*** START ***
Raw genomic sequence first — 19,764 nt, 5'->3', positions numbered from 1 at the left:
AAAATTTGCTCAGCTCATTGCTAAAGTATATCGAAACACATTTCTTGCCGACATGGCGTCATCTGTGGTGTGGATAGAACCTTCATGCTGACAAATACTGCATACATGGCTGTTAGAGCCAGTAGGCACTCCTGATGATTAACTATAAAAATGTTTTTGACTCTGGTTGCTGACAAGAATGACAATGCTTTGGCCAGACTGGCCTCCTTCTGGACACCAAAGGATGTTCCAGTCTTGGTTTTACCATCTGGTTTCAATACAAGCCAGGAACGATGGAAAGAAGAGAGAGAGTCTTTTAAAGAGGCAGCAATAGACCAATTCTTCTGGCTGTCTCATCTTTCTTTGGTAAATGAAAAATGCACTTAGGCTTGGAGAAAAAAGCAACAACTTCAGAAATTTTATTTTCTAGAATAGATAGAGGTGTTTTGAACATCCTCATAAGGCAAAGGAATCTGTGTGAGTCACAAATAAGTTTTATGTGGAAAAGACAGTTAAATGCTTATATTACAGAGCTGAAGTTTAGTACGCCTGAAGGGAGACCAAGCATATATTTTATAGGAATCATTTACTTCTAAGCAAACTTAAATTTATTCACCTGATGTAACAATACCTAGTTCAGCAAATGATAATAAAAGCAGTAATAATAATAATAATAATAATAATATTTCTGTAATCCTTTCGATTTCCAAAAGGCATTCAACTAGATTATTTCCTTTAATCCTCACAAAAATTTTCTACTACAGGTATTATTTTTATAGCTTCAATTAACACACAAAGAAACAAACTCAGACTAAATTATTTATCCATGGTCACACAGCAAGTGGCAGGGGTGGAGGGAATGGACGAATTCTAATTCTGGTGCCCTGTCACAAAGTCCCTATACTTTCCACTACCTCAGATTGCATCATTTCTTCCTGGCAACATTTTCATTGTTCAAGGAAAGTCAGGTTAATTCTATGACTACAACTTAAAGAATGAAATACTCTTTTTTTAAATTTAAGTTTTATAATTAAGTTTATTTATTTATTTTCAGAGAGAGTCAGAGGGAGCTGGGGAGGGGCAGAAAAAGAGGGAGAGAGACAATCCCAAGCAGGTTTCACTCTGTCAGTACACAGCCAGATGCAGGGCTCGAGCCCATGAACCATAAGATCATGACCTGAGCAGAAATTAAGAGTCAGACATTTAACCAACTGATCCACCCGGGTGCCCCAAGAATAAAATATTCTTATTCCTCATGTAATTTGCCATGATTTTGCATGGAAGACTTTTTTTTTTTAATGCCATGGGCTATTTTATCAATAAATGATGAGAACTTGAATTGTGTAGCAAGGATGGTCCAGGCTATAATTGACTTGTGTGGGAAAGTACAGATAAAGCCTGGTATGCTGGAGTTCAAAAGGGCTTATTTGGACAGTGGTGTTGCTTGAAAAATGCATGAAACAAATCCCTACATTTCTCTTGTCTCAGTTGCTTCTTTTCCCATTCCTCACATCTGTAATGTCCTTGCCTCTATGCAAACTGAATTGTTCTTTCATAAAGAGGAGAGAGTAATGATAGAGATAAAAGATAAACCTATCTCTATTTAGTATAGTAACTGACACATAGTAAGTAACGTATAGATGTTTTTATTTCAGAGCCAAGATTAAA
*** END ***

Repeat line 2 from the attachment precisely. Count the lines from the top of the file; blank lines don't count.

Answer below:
AAAATTTGCTCAGCTCATTGCTAAAGTATATCGAAACACATTTCTTGCCGACATGGCGTCATCTGTGGTGTGGATAGAACCTTCATGCTGACAAATACTGCATACATGGCTGTTAGAGCCAGTAGGCACTCCTGATGATTAACTATAAAAATGTTTTTGACTCTGGTTGCTGACAAGAATGACAATGCTTTGGCCAGACTGGCCTCCTTCTGGACACCAAAGGATGTTCCAGTCTTGGTTTTACCATCTGGTTTCAATACAAGCCAGGAACGATGGAAAGAAGAGAGAGAGTCTTTTAAAGAGGCAGCAATAGACCAATTCTTCTGGCTGTCTCATCTTTCTTTGGTAAATGAAAAATGCACTTAGGCTTGGAGAAAAAAGCAACAACTTCAGAAATTTTATTTTCTAGAATAGATAGAGGTGTTTTGAACATCCTCATAAGGCAAAGGAATCTGTGTGAGTCACAAATAAGTTTTATGTGGAAAAGACAGTTAAATGCTTATATTACAGAGCTGAAGTTTAGTACGCCTGAAGGGAGACCAAGCATATATTTTATAGGAATCATTTACTTCTAAGCAAACTTAAATTTATTCACCTGATGTAACAATACCTAGTTCAGCAAATGATAATAAAAGCAGTAATAATAATAATAATAATAATAATATTTCTGTAATCCTTTCGATTTCCAAAAGGCATTCAACTAGATTATTTCCTTTAATCCTCACAAAAATTTTCTACTACAGGTATTATTTTTATAGCTTCAATTAACACACAAAGAAACAAACTCAGACTAAATTATTTATCCATGGTCACACAGCAAGTGGCAGGGGTGGAGGGAATGGACGAATTCTAATTCTGGTGCCCTGTCACAAAGTCCCTATACTTTCCACTACCTCAGATTGCATCATTTCTTCCTGGCAACATTTTCATTGTTCAAGGAAAGTCAGGTTAATTCTATGACTACAACTTAAAGAATGAAATACTCTTTTTTTAAATTTAAGTTTTATAATTAAGTTTATTTATTTATTTTCAGAGAGAGTCAGAGGGAGCTGGGGAGGGGCAGAAAAAGAGGGAGAGAGACAATCCCAAGCAGGTTTCACTCTGTCAGTACACAGCCAGATGCAGGGCTCGAGCCCATGAACCATAAGATCATGACCTGAGCAGAAATTAAGAGTCAGACATTTAACCAACTGATCCACCCGGGTGCCCCAAGAATAAAATATTCTTATTCCTCATGTAATTTGCCATGATTTTGCATGGAAGACTTTTTTTTTTTAATGCCATGGGCTATTTTATCAATAAATGATGAGAACTTGAATTGTGTAGCAAGGATGGTCCAGGCTATAATTGACTTGTGTGGGAAAGTACAGATAAAGCCTGGTATGCTGGAGTTCAAAAGGGCTTATTTGGACAGTGGTGTTGCTTGAAAAATGCATGAAACAAATCCCTACATTTCTCTTGTCTCAGTTGCTTCTTTTCCCATTCCTCACATCTGTAATGTCCTTGCCTCTATGCAAACTGAATTGTTCTTTCATAAAGAGGAGAGAGTAATGATAGAGATAAAAGATAAACCTATCTCTATTTAGTATAGTAACTGACACATAGTAAGTAACGTATAGATGTTTTTATTTCAGAGCCAAGATTAAA